set theory – Notions of “completeness” and “sufficiency” of a mathematical model

I’m modelling a real-world problem as having instances $i$ in a set $P$. The structure of the problem and the model itself are irrelevant to my question so I’ll omit them.

I define certain restrictions $A$ on $P$ using logical formulae over structure of $i$.
$A$ is a necessary condition, i.e. any problem in the problem domain, if represented using $i in P$ would satisfy $A$. We can say that $P$ under $A$, i.e. $P’ = {p : p in P land p~text{satisfies}~A}$.

But it’s possible that $exists i’ in P’$ such that $i’$ is a valid mathematical structure but doesn’t actually correspond to valid any real-world problem.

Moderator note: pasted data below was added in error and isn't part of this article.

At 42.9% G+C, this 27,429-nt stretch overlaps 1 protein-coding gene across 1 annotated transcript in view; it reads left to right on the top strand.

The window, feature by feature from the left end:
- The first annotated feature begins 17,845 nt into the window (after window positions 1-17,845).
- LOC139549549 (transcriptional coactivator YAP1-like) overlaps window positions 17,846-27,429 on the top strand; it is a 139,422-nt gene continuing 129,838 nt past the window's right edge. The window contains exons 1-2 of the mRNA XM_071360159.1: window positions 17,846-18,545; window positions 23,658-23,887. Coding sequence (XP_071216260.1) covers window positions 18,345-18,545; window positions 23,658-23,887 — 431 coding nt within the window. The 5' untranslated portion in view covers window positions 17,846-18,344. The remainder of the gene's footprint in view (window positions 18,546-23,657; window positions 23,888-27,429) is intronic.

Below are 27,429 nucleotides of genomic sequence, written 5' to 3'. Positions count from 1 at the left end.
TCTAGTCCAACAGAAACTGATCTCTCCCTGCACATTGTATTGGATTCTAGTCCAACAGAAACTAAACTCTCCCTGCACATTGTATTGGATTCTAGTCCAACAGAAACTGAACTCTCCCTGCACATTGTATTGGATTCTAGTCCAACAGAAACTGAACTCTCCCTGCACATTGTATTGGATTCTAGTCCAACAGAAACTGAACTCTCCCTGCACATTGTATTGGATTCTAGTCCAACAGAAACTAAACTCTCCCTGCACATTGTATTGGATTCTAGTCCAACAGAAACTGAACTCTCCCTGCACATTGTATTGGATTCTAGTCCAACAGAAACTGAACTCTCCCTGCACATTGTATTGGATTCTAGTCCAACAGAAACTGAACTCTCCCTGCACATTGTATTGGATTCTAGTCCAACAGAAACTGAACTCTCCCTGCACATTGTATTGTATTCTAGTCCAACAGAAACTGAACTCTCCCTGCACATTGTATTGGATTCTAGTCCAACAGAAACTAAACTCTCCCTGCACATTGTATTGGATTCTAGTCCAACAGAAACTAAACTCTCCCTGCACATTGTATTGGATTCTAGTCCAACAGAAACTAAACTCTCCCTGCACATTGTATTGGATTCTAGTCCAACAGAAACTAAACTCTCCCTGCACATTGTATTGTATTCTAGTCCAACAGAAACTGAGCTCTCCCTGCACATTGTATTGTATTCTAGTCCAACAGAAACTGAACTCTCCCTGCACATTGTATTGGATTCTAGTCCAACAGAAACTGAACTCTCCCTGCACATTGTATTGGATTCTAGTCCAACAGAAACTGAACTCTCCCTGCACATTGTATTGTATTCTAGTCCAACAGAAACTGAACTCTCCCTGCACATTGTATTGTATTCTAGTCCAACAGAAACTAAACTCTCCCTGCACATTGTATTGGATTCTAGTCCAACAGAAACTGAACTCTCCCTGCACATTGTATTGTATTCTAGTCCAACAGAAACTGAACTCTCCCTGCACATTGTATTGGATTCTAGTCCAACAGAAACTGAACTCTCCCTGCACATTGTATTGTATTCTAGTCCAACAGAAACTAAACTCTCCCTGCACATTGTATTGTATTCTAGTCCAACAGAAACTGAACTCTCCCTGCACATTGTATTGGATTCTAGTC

What is the standard terminology to say

  1. All valid problem instances are a part of $P’$ (I’m informally calling this “sufficiency”)
  2. All problem instances which are a part of $P’$ are valid (I’m informally calling this “completeness”)

I may then use this terminology to say that in my example, $P’$ is sufficient but incomplete (replacing these two words with the actual terminology)